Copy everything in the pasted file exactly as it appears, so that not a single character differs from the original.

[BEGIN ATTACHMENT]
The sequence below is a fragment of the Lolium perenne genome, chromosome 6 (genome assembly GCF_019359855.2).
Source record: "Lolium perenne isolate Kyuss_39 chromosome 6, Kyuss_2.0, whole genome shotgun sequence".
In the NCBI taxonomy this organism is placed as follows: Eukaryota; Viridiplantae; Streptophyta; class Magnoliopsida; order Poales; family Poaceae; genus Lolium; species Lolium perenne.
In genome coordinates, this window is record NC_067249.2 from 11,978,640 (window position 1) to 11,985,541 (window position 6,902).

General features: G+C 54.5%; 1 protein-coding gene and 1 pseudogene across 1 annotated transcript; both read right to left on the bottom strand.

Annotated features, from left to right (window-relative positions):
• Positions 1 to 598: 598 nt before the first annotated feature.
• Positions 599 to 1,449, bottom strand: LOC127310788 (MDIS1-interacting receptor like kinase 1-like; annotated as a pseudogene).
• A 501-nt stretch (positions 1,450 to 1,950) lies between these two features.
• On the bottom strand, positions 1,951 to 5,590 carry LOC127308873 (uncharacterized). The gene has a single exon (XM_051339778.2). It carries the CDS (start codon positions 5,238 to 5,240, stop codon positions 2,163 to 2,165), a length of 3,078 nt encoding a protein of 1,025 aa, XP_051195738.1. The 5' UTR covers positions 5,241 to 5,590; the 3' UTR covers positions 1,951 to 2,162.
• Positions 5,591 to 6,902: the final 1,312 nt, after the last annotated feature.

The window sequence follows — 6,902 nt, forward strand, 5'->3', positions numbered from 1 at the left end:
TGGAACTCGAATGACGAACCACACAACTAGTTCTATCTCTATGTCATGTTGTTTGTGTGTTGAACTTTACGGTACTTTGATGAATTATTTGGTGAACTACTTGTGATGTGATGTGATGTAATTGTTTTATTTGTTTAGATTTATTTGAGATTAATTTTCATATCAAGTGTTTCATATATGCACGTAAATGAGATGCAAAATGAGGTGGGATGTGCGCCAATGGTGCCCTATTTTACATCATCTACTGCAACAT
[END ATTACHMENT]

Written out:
The sequence below is a fragment of the Lolium perenne genome, chromosome 6 (genome assembly GCF_019359855.2).
Source record: "Lolium perenne isolate Kyuss_39 chromosome 6, Kyuss_2.0, whole genome shotgun sequence".
In the NCBI taxonomy this organism is placed as follows: Eukaryota; Viridiplantae; Streptophyta; class Magnoliopsida; order Poales; family Poaceae; genus Lolium; species Lolium perenne.
In genome coordinates, this window is record NC_067249.2 from 11,978,640 (window position 1) to 11,985,541 (window position 6,902).

General features: G+C 54.5%; 1 protein-coding gene and 1 pseudogene across 1 annotated transcript; both read right to left on the bottom strand.

Annotated features, from left to right (window-relative positions):
• Positions 1 to 598: 598 nt before the first annotated feature.
• Positions 599 to 1,449, bottom strand: LOC127310788 (MDIS1-interacting receptor like kinase 1-like; annotated as a pseudogene).
• A 501-nt stretch (positions 1,450 to 1,950) lies between these two features.
• On the bottom strand, positions 1,951 to 5,590 carry LOC127308873 (uncharacterized). The gene has a single exon (XM_051339778.2). It carries the CDS (start codon positions 5,238 to 5,240, stop codon positions 2,163 to 2,165), a length of 3,078 nt encoding a protein of 1,025 aa, XP_051195738.1. The 5' UTR covers positions 5,241 to 5,590; the 3' UTR covers positions 1,951 to 2,162.
• Positions 5,591 to 6,902: the final 1,312 nt, after the last annotated feature.

The window sequence follows — 6,902 nt, forward strand, 5'->3', positions numbered from 1 at the left end:
TGGAACTCGAATGACGAACCACACAACTAGTTCTATCTCTATGTCATGTTGTTTGTGTGTTGAACTTTACGGTACTTTGATGAATTATTTGGTGAACTACTTGTGATGTGATGTGATGTAATTGTTTTATTTGTTTAGATTTATTTGAGATTAATTTTCATATCAAGTGTTTCATATATGCACGTAAATGAGATGCAAAATGAGGTGGGATGTGCGCCAATGGTGCCCTATTTTACATCATCTACTGCAACAT